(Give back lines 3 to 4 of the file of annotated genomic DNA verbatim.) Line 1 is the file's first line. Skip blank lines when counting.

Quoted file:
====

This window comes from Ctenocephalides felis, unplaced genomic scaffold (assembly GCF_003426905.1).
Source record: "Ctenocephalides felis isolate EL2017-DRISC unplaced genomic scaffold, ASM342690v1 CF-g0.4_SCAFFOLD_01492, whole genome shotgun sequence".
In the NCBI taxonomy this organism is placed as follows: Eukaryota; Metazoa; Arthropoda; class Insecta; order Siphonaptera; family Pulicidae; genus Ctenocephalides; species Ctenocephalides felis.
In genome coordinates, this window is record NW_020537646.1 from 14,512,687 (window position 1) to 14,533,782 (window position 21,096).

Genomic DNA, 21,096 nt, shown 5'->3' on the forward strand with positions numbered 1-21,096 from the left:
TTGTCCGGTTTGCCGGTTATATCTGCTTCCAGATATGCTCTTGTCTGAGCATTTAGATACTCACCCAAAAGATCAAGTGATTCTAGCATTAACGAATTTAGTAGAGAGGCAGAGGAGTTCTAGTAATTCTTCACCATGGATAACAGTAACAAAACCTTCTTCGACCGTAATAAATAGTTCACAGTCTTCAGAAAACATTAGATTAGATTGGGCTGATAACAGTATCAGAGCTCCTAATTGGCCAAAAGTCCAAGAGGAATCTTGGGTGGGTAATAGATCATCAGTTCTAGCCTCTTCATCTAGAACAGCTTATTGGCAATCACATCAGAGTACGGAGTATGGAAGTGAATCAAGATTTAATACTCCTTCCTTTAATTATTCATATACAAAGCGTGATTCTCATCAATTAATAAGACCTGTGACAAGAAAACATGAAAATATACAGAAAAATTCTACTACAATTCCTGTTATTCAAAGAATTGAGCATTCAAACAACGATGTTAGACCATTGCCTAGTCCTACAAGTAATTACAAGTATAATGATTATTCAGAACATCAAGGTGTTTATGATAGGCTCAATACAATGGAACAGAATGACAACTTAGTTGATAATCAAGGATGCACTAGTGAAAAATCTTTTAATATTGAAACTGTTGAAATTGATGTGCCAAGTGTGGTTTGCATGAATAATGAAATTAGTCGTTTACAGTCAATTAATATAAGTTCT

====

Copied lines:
In the NCBI taxonomy this organism is placed as follows: Eukaryota; Metazoa; Arthropoda; class Insecta; order Siphonaptera; family Pulicidae; genus Ctenocephalides; species Ctenocephalides felis.
In genome coordinates, this window is record NW_020537646.1 from 14,512,687 (window position 1) to 14,533,782 (window position 21,096).